BACK IN MARCH this year I made yet another gesture of selfless philanthropy and rescued my umpteenth neglected Citroen DS.
Some people go to Cambodia and help maimed orphans. Some people go to Africa and feed the starving.
Others adopt lame racehorses or slow greyhounds. I save DS Citroens from destruction.
It was languishing under a tree with a flat tyre and non-responsive motor. Its owner had become somewhat distracted by the energy transfer involved in raising two small children.
So despite having its steering rack replaced and boasting a totally new set of expensive and authentic imported seat covers, the poor gal had become a breeding ground for exotic spiders and the odd fungus, a role never intended by its designers.
First visit – jump starter connected, fuel poured down carbie throat, plugs cleaned – nothing. Then with extra oomph from jumper leads from the 4WD she eventually fired. As expected, the hydraulic pump whirred and clicked, the suspension spheres did their thing and the mildewy carcass rose from the ground and hovered enough to reveal no potentially tragic and life threatening noises. The body was missing something though. No rust. Nil. Zilch.
None at all. Astonishing. Lots of dents, bent door skins and a slightly creased rear bumper – but no rust. Reassured that the old girl had just faked being dead, I took a punt, handed over my money and waited for a tow truck.
A fortnight later – don’t ask – the now more subdued and sad looking DS23 arrived and was dumped out the front. Although it was Easter, nothing would resurrect this body and no matter what I tried she refused to run again.
Praying to all and every god I could imagine did not do the trick, so instead I went back to basics and started checking the small things that make car motors go bang – spark and fuel. Neither was in evidence at all, so no surprise the car would not start.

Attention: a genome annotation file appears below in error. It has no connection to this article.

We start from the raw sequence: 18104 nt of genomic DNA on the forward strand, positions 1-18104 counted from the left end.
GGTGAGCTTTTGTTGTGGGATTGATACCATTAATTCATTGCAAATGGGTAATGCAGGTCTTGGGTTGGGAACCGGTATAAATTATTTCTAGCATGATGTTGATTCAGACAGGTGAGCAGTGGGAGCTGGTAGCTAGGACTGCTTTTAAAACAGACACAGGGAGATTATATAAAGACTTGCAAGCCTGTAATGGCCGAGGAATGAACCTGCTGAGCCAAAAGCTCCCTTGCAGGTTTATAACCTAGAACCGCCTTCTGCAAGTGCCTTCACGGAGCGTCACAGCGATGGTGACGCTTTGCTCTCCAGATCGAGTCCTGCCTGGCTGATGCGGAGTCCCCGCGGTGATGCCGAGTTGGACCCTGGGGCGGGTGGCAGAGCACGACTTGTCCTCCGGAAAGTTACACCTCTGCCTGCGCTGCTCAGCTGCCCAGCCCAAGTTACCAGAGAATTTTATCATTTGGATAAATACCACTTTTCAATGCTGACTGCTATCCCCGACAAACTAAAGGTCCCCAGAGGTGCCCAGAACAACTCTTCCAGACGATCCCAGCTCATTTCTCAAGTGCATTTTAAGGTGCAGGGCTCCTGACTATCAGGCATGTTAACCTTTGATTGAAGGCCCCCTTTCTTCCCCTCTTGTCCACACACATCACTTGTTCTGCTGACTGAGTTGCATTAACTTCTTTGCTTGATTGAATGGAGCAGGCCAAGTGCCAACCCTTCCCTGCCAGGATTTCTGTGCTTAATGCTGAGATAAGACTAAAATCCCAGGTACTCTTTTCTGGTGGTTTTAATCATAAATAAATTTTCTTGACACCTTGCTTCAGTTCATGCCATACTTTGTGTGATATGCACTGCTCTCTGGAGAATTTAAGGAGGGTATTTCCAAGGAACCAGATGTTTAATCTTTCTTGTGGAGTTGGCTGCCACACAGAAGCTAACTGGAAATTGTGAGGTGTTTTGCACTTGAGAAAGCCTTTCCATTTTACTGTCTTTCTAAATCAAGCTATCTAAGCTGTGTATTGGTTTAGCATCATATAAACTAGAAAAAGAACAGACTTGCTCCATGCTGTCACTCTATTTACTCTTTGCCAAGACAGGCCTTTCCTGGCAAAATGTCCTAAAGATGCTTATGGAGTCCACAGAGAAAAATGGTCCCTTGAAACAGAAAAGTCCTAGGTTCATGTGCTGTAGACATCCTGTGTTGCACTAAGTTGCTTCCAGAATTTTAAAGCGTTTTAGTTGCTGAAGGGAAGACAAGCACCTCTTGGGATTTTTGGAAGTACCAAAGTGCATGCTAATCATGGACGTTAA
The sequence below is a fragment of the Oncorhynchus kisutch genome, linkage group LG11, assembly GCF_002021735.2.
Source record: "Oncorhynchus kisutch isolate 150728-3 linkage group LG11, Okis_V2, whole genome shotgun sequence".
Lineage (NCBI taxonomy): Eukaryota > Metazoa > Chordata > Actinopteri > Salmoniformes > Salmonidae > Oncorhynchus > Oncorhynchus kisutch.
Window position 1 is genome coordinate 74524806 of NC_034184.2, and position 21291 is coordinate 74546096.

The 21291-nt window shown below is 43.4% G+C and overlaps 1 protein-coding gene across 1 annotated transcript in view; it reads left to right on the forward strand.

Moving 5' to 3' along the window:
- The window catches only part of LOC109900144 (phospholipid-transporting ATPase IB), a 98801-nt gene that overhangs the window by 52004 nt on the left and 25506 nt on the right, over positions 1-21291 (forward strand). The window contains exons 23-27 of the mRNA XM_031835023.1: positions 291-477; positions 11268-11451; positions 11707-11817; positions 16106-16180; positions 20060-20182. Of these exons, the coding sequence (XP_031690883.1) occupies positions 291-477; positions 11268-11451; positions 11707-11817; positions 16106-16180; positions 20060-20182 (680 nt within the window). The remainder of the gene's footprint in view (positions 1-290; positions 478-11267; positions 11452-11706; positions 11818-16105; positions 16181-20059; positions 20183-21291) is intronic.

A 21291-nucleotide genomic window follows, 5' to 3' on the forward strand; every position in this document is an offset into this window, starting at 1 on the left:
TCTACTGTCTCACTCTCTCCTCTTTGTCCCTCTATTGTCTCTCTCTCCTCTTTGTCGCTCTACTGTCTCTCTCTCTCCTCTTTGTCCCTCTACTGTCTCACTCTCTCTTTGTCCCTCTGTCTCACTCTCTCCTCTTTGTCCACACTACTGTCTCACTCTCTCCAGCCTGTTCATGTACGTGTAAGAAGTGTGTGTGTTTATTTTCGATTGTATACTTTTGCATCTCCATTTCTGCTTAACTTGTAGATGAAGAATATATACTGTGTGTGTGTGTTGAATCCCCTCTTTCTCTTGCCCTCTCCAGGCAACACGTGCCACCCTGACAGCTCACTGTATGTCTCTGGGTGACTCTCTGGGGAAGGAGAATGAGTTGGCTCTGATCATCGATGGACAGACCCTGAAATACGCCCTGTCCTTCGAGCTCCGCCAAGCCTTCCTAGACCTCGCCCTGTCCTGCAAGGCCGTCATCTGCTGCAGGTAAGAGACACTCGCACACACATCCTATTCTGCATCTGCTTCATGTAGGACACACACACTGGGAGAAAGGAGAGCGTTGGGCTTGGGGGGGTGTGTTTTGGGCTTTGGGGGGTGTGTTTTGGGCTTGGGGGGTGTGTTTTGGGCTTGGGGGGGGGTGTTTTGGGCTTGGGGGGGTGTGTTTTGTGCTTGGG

The fuel issue was easily solved, but not before a skip load of filth, grease, mud and organic debris was hosed and flushed from throughout the engine bay. Once I could actually see the machinery amidst the vegetation, a torn hose at the input to the fuel pump was soon dealt with, fresh juice poured in and at least that side of it was resolved. The absence of spark was weird. There was spark at the jumper leads that led to the battery which led to the coil which led to the ballast resistor which led to the distributor and then it all stopped. Stuck points seemed likely – so off came the cap.
Mr Marchal had me stumped – the boffins at Citroen had crafted a ‘pointless’ distributor. A research-break revealed that this quirky French engineering version had replaced traditional points with a cartridge set of contacts that are impossible to repair.
The internal fibre tongue that bridges the rivets that hold the points had broken. The rotation of the distributor drive cam against the spring was wasted – it simply moved the broken piece of fibre but not the points themselves.
A new cartridge is called for, which of course is not available anywhere that I can find in the entire country.
Hours on the internet reveals – in the entire world – one supplier only, and that is in the UK. I order two cartridges and wait a fortnight until they arrive. In the meantime a spare distributor from a different model of DS is substituted. New leads, cleaned points, fresh fuel – new curses in several languages – and the car eventually starts.
Several weekends of pressure washing, dismantling, degreasing, cleaning up wiring, fixing dodgy terminals, loose fittings… and new life glows through the resurrected machine. It is now stripped of adornments, running sweetly and ready for paint. A make-over from Bill the panel wizard sometime in the next few months and the forlorn faded icon’s sad days hiding in a grotto will be nigh to a distant blur. Another lost soul saved to smooth my passage to eternal paradise. p